Open Access Pathways in 2024

This blog was written by Dr Zachary Kendal (Scholarly Communications Specialist, Scholarly Services).

You can also register now for an upcoming Researcher@Library webinar exploring the 2024 open access publishing agreements on Wednesday 14 February 2024, 1:00-2:00PM. The session is open to all University of Melbourne academic staff, graduate researchers, and professional staff.

In this post, we’ll explore a range of options for making research publications open access, any of which can be used without author-facing fees. Let’s frame these options around the University’s Principles for Open Access (updated July 2023), which establishes four supported pathways for open access:

  1. Depositing research outputs to repositories;
  2. Publishing in open access venues;
  3. Publishing in journals and with book publishers covered by institutional open access publishing agreements; and,
  4. Publishing under models that involve publishers transitioning from paywalls to open access, including Subscribe to Open models.

We’ll begin with the first of these – repositories…

1. Repository open access

Using an open access repository, you can make your research publicly available at no cost to yourself or your readers. Also called ‘Green’ open access, you can use this pathway for most paywalled or subscription-only journal articles, conference papers, and book chapters. The version of the article, paper, or chapter that can be made open access in line with publisher policy is usually the peer-reviewed and revised Author Accepted Manuscript (AAM). This is your final manuscript before the publisher undertakes their copyediting, typesetting, and formatting.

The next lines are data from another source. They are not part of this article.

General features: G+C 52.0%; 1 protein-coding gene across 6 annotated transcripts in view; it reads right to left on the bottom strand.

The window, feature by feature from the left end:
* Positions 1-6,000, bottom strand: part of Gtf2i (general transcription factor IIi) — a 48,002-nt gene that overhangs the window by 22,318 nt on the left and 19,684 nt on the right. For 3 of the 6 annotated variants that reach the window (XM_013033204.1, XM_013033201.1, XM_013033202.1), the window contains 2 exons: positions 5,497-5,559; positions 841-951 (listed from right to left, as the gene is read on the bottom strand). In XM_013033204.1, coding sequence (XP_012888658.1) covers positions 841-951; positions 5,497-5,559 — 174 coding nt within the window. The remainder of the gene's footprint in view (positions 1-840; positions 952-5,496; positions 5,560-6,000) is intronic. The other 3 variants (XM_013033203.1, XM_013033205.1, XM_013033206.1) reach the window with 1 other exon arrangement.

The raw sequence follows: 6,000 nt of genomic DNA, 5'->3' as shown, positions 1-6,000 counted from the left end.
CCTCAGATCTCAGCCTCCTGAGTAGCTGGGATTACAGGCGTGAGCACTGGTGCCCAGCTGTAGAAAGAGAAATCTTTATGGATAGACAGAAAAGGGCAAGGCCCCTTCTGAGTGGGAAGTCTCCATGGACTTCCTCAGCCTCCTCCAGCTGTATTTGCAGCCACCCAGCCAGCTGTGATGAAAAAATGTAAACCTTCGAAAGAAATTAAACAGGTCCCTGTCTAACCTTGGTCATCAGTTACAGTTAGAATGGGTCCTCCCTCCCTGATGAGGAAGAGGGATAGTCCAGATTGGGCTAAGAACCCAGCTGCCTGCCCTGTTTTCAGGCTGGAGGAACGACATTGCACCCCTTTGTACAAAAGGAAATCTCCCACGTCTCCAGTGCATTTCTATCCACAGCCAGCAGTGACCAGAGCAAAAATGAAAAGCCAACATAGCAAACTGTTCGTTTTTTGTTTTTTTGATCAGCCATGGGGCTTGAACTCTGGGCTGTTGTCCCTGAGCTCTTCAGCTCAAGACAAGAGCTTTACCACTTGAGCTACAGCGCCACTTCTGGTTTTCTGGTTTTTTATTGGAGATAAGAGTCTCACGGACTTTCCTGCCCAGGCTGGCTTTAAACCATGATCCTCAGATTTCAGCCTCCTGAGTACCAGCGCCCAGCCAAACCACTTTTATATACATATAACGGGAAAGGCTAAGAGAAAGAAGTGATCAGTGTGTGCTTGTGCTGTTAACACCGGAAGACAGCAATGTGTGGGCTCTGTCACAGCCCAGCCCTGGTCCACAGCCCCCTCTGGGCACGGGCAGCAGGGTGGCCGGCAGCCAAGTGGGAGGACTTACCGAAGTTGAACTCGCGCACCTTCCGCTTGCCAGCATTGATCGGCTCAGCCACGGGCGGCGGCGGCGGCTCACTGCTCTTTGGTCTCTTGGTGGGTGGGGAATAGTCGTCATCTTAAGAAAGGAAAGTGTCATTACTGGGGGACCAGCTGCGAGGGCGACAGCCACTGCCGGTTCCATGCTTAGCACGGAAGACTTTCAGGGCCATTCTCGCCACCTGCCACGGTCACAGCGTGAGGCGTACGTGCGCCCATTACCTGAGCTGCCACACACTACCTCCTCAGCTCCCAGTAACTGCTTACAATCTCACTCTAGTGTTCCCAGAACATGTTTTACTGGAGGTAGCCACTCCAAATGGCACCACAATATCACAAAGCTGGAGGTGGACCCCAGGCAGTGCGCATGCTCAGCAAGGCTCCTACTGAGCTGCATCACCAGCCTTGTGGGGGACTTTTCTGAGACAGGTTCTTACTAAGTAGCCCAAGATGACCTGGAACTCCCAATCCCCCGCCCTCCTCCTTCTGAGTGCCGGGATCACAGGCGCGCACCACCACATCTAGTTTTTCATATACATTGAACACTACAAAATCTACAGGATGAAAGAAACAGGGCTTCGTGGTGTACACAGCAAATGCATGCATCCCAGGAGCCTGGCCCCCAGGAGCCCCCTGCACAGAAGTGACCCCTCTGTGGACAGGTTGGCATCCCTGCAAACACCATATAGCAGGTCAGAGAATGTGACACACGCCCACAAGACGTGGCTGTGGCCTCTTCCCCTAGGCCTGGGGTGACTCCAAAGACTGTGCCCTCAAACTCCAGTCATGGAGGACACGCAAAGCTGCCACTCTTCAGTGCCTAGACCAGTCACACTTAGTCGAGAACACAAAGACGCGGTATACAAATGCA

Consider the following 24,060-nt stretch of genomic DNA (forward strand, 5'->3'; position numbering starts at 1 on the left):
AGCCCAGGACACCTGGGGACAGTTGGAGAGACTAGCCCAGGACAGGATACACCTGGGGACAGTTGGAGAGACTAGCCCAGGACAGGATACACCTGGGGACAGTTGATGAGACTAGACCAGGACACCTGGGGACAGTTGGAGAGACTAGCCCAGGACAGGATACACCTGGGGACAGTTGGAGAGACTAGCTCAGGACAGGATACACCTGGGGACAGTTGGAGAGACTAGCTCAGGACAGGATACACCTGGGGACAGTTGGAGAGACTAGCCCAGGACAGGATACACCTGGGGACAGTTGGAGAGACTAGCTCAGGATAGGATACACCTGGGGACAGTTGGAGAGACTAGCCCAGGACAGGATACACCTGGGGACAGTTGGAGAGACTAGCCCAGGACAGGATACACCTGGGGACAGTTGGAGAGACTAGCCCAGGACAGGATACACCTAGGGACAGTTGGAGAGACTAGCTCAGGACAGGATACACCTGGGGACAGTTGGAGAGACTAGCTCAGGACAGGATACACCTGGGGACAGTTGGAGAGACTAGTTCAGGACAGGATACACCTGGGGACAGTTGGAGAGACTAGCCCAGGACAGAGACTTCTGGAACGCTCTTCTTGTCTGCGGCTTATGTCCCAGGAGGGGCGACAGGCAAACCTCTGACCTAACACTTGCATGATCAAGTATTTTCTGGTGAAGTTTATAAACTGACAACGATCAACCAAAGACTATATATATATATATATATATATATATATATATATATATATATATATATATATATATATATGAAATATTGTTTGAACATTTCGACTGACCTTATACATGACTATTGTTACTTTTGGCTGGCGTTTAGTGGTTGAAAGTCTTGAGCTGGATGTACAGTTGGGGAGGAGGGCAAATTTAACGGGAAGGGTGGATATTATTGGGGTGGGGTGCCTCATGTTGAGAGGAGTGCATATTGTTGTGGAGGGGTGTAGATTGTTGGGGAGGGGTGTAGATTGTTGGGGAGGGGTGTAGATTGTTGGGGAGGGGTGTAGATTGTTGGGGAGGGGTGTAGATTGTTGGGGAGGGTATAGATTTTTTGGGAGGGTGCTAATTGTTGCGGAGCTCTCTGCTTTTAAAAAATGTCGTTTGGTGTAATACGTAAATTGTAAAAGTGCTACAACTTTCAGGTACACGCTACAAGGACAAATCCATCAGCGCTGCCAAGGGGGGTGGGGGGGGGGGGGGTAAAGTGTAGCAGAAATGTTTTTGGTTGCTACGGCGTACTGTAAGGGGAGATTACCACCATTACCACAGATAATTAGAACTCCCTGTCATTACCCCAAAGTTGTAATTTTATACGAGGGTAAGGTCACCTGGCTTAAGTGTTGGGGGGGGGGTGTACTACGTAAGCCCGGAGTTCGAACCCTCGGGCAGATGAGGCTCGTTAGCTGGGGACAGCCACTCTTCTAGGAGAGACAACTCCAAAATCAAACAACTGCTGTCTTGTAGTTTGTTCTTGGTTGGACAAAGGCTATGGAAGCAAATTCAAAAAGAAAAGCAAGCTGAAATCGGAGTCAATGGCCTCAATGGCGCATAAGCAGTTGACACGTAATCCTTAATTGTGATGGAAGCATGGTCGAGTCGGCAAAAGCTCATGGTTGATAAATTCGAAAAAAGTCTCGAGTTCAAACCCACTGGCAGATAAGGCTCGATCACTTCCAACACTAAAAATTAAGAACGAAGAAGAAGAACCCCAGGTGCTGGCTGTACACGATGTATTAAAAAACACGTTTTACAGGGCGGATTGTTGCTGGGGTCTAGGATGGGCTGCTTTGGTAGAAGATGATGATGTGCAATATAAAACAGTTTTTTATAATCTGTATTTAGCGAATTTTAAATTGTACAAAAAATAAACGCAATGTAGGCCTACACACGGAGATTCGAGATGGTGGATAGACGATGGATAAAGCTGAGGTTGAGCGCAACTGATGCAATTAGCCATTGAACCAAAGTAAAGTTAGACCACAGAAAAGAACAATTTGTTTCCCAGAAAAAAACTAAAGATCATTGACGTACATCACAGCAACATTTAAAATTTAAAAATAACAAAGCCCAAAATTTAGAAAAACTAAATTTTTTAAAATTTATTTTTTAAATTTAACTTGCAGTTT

An embargo will usually apply to the AAM, unless you used a rights retention statement in your submitted manuscript. Such a statement allows authors to secure rights to share their revised AAMs under a CC BY licence. For this reason, the use of rights retention statements is encouraged by the University of Melbourne and required of NHMRC grant holders.

The easiest repository pathway for University of Melbourne authors is to deposit AAMs in Minerva Access, our institutional repository. The Library’s Research Outputs and Metadata teams will ensure that your deposited files are only made open access when permitted by publisher policies, and will manage any embargoes that may apply. You can read more about this pathway on our Repository Open Access page.

2. Publishing in open access venues

When it comes to journal articles, the Directory of Open Access Journals (DOAJ) is a quality-controlled index of over 20,000 fully open access journals. Although many large open access journals levy Article Processing Charges (APCs), you’ll find that almost 70% of the journals listed in DOAJ do not, being free for authors and readers alike. Sometimes called ‘Diamond OA’ journals, these tend to be financially supported by institutions, organisations, societies, or grants.

There are also a growing number of high-quality open access book publishers that have emerged over the years. Many of these publishers likewise do not levy Book Processing Charges (BPCs) for open access book publishing, being supported by institutions and libraries via supporter memberships. Such publishers include Open Book Publishers, Open Humanities Press, Language Science Press, and Punctum Books.

3. Open access publishing agreements

The University’s open access publishing agreements can help you to publish journal articles open access without facing APCs. We estimate that over 50% of journal articles with corresponding authors affiliating primarily with the University of Melbourne will be eligible for having open access APCs waived under our agreements this year.